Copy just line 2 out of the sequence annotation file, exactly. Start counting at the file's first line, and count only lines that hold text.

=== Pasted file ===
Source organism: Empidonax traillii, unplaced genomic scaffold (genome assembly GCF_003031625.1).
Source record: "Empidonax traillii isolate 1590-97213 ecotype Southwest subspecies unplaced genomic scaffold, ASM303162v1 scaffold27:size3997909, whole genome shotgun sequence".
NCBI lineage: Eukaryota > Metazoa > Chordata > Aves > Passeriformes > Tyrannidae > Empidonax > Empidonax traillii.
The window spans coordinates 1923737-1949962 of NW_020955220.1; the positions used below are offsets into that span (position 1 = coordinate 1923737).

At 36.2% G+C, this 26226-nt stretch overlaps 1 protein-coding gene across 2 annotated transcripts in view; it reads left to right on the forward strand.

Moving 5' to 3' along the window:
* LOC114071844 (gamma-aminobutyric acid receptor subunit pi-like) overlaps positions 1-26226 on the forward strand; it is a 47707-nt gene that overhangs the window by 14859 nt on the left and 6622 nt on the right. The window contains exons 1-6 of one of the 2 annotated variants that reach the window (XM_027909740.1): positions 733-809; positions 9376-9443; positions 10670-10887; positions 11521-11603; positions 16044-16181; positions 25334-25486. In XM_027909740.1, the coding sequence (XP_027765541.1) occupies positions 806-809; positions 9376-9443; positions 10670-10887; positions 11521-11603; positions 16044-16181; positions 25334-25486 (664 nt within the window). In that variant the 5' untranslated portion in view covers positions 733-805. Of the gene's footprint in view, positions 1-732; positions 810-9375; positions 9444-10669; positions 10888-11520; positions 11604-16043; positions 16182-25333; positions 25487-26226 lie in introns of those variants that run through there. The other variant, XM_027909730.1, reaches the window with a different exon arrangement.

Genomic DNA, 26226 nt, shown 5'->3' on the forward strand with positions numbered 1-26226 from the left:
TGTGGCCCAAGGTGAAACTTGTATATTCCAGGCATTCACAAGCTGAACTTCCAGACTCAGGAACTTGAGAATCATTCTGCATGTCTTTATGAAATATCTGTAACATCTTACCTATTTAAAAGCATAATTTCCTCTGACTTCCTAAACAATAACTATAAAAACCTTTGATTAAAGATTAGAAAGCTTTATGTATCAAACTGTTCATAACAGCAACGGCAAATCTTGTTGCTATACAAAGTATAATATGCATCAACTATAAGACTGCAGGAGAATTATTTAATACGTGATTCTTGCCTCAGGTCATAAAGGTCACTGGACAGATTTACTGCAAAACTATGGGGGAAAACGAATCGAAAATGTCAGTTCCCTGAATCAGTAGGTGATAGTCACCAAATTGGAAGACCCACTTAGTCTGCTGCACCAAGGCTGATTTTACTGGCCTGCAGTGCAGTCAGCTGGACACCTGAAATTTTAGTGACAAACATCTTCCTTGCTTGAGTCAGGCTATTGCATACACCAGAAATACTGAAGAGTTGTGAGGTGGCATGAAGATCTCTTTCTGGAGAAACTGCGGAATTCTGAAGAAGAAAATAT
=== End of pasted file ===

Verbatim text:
Source record: "Empidonax traillii isolate 1590-97213 ecotype Southwest subspecies unplaced genomic scaffold, ASM303162v1 scaffold27:size3997909, whole genome shotgun sequence".